The journey to the top has not been so smooth though. After reaching a zenith in terms of WWII content in Call of Duty 2, Treyarch's interpretation of the series in Call of Duty 3 was a pale imitation of the previous game and the Wii adaptation was known to give players serious cases of repetetive strain injury.

Call of Duty 4: Modern Warfare blew everyone out of the water and took the series to a whole new level and still commands a pricetag of 40 GBP. Introducing the world to a new way to play at war with an exceptionally addictive multiplayer component and single player levels like the sublime stealth level, 'Ghillies in the Mist' ensured a brace of industry awards and the love of gamers all over the world.

World at War went back to developer Treyarch and was a different story. Despite introducing the Japanese conflict, Kiefer Sutherland and Nazi zombies, it was little more than an inferior WWII clone of Modern Warfare and was arguably not as enjoyable as Treyarch's interpretation of Quantum of Solace - which used the same game engine.

With Modern Warfare 2, Infinity Ward has not only returned the venerable FPS series to its former glory it has positioned the series as the biggest game of all time. Now the series has reached the top, where does it go from here?

Despite being hailed by critics as a masterpiece, Modern Warfare 2 has also drawn fire for not really doing anything new. The first Modern Warfare was a massive step forward in terms of multiplayer and it also offered a much more sophisticated Tom Clancy-style narrative that put Ubisoft to shame. Modern Warfare 2 by comparison is a refinement and not all the changes were welcomed. The major issue was the dropping of dedicated servers for the PC version. PC hackers have also found inactive code for other multiplayer game modes that never made the final game and Activision are yet to confirm what the reasons for this were.

The tiredness of the Treyarch games and the stumbling of the team at Infinity Ward over attempts to insert some sort of serious social commetary on the nature of war show that there are cracks in the kevlar of gaming's most respected multi-format FPS franchise.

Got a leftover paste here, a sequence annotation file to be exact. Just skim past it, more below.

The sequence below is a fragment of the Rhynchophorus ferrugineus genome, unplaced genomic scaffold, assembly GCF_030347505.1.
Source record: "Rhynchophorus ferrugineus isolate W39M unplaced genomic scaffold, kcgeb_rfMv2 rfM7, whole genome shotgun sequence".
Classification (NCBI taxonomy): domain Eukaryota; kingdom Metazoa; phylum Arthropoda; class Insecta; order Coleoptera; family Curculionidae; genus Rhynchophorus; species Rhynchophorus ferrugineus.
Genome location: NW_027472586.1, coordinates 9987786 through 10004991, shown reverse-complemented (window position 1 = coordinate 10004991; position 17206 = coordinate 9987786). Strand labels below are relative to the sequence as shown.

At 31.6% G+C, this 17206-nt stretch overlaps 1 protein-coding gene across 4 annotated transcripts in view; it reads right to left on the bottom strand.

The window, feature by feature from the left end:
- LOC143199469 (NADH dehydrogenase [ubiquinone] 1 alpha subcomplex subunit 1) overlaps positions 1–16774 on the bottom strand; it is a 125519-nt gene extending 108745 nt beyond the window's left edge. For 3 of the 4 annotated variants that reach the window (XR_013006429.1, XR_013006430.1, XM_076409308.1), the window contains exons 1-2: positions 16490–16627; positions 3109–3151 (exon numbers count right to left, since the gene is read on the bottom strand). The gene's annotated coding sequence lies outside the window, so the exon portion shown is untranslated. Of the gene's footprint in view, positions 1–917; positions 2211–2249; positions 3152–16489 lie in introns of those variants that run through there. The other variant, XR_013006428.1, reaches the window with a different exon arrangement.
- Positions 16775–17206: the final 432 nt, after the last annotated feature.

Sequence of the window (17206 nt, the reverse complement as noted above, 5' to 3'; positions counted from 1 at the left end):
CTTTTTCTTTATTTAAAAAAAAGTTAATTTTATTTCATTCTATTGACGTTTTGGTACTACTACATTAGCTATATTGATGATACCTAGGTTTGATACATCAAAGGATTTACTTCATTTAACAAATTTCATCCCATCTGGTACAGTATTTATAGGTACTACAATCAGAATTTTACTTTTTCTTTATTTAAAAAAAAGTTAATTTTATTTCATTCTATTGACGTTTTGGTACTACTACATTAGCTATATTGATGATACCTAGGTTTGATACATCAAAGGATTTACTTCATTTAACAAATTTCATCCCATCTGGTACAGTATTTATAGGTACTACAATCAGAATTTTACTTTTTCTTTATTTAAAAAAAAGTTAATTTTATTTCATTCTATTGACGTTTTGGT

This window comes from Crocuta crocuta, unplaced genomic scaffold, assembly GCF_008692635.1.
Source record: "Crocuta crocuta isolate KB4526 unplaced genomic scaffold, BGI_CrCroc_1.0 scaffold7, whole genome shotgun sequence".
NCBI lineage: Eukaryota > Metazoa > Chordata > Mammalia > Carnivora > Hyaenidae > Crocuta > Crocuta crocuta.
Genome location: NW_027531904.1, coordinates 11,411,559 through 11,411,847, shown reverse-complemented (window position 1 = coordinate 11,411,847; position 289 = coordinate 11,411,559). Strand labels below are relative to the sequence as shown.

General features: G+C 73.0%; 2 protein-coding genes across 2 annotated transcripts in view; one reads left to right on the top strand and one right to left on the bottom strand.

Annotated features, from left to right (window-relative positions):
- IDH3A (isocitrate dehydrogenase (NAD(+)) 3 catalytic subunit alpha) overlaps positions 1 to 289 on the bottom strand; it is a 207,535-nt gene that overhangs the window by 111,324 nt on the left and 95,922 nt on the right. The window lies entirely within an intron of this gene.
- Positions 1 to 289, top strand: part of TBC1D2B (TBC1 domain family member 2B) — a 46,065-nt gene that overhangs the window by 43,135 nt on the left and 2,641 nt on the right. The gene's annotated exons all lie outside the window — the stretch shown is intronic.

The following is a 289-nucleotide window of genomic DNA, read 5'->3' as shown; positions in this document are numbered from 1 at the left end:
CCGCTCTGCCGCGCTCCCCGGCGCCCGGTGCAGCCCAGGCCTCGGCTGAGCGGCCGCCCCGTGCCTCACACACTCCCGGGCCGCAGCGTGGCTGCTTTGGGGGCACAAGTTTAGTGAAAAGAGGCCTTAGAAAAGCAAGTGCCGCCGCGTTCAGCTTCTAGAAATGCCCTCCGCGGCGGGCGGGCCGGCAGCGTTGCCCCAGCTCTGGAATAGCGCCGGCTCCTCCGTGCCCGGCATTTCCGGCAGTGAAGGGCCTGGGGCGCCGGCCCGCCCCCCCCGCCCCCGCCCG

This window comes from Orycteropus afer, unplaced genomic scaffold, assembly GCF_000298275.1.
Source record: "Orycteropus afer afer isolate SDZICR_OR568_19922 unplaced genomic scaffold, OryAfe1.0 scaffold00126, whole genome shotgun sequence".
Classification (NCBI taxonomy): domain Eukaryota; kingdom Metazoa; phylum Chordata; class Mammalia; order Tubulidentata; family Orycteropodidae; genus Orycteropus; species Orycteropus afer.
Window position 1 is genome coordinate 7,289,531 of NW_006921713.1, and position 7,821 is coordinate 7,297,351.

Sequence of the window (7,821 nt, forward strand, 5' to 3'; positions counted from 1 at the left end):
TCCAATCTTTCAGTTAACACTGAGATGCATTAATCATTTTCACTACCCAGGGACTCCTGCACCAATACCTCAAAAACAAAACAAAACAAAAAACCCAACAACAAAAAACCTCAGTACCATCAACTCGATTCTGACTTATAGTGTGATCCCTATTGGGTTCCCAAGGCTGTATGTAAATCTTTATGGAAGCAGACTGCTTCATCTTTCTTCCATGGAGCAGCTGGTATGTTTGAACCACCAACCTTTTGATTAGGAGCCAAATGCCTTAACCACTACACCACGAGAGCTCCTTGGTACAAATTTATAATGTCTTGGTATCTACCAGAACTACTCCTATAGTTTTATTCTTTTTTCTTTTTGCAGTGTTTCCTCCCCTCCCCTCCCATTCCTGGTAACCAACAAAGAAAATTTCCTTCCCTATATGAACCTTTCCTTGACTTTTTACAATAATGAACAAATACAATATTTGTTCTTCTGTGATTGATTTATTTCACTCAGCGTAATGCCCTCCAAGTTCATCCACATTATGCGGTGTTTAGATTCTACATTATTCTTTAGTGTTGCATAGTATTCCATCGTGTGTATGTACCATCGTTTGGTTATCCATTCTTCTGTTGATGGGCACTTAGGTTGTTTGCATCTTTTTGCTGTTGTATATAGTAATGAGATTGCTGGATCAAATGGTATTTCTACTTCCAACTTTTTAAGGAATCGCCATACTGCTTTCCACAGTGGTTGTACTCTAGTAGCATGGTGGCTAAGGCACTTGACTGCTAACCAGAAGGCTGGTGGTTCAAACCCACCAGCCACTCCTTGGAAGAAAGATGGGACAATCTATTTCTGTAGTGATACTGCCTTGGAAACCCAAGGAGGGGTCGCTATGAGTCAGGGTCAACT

Treyarch have taken steps to breathe new life into the franchise by (rumour has it) basing their latest effort in the Vietnam conflict with a heavy emphasis on narrative. To some extent this seems to be a bit of a shot in the dark as the there has yet to be decent use of the Vietnam subject matter in a video game. However, it does seem to be the best choice if Activision are to allow the series to carry on in the short term.

Other news that, after Treyarch's Vietnam-themed effort, the series will be handed to Bay-area newcomers Sledghammer Games again casts doubt over the future of the series as Infinty Ward begin to distance themselves from the series that has made their name a household one.

The Call of Duty series may have become the very pinnacle of FPS gaming, but it has gained a reputation similar to Star Trek's where only every second game is really good. Treyarch have so far only managed to produce so-so iterations in comparison to the works of series creator Infinity Ward. With their departure for at least the next two titles in the series to work on an as-yet unnamed project, Modern Warfare 2 is beginning to cast a mighty shadow over the future of the series.

The continued success of the Call of Duty franchise now rests with Treyarch and come this November we will find out, for better or worse, whether they can step up and show that the franchise can survive Activison's annual iteration blitzkrieg.